As will be apparent to those skilled in the imaging art, when the method is used to prepare a color image, it will be necessary to use a plurality (typically three or four, depending upon whether a CMY or CMYK method is required; the present method can also use a larger number of colors, for example in a six, CCMMYY, or eight, CCMMYYKK, process) of imaging media capable of forming differing colors, and to transfer the color-change elements of the plurality of media to a single receiving sheet. Thus, typically in the imagewise-heating method of the invention, after the (first) color-change element has been transferred to the substrate, there is provided a second imaging medium comprising a second substrate carrying a second color-change element. This second color-change element comprises a third layer or phase comprising a third color-forming reagent and a fourth layer or phase comprising a fourth color-forming reagent, the third and fourth reagents being capable of reacting, upon heating of the medium, to cause a change in the color of the second color-change element, this color-change of the second color-change element being different from that of the (first) color-change element containing the first and second reagents. The method includes the further steps of transferring the second color-change element from the second substrate to the receiving sheet so that at least part of the second color-change element is superposed on at least part of the first color-change element already on the receiving sheet.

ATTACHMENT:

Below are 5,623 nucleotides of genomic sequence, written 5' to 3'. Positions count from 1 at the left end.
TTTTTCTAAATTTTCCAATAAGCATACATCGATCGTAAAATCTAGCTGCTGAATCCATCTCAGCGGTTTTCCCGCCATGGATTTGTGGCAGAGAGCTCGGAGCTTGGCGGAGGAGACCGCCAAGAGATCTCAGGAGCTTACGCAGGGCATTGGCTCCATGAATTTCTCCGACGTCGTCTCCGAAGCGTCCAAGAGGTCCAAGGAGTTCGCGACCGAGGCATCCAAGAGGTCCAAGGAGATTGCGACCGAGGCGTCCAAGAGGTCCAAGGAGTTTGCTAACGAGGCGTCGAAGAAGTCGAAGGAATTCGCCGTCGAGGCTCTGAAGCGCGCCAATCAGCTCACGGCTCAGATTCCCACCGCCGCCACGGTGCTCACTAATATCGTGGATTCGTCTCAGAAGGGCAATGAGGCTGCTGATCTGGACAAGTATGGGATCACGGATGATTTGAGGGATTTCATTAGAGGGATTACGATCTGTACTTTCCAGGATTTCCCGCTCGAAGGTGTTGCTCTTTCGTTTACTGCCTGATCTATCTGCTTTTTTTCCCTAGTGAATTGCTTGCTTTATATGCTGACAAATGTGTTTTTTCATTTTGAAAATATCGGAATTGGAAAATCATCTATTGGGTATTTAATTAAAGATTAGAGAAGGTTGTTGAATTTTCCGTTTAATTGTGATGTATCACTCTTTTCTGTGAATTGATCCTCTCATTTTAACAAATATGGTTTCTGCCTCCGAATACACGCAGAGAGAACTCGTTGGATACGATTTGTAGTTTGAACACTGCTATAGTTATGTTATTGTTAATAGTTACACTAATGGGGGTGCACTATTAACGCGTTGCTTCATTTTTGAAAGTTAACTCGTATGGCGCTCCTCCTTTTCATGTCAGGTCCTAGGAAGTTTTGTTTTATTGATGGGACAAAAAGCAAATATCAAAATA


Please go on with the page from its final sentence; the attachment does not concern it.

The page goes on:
Referring now to FIG. 1 there is seen a thermal imaging medium 10 comprising a substrate layer 11 carrying a color-change layer 12 which is brought into contact with a thermal print head 14 which includes a heating element 16, typically a resistor, having a length, l, in the print direction. According to the invention, the thermal print head applies heat imagewise to areas of the imaging medium 10 which are not, at the time of such imagewise heat application, in contact with the receiving element 18. Further according to the invention, at the time of such imagewise heat application to the imaging medium 10 there exists an air gap between surface 19 of the color-change layer 12 and the receiving element 18. Since air is a good electrical insulator less thermal energy is required to provide the requisite temperature to cause the color-forming reagents in the color-forming layer to react to produce a color change in the areas of the layer where the thermal energy is applied. As noted previously, the imaging medium 10 is held in firm contact with the surface of the thermal print head 14 by tension. At the point where imagewise heat is applied to imaging medium 10, the area of the imaging medium receiving such thermal energy is not in contact with any other part of the imaging apparatus.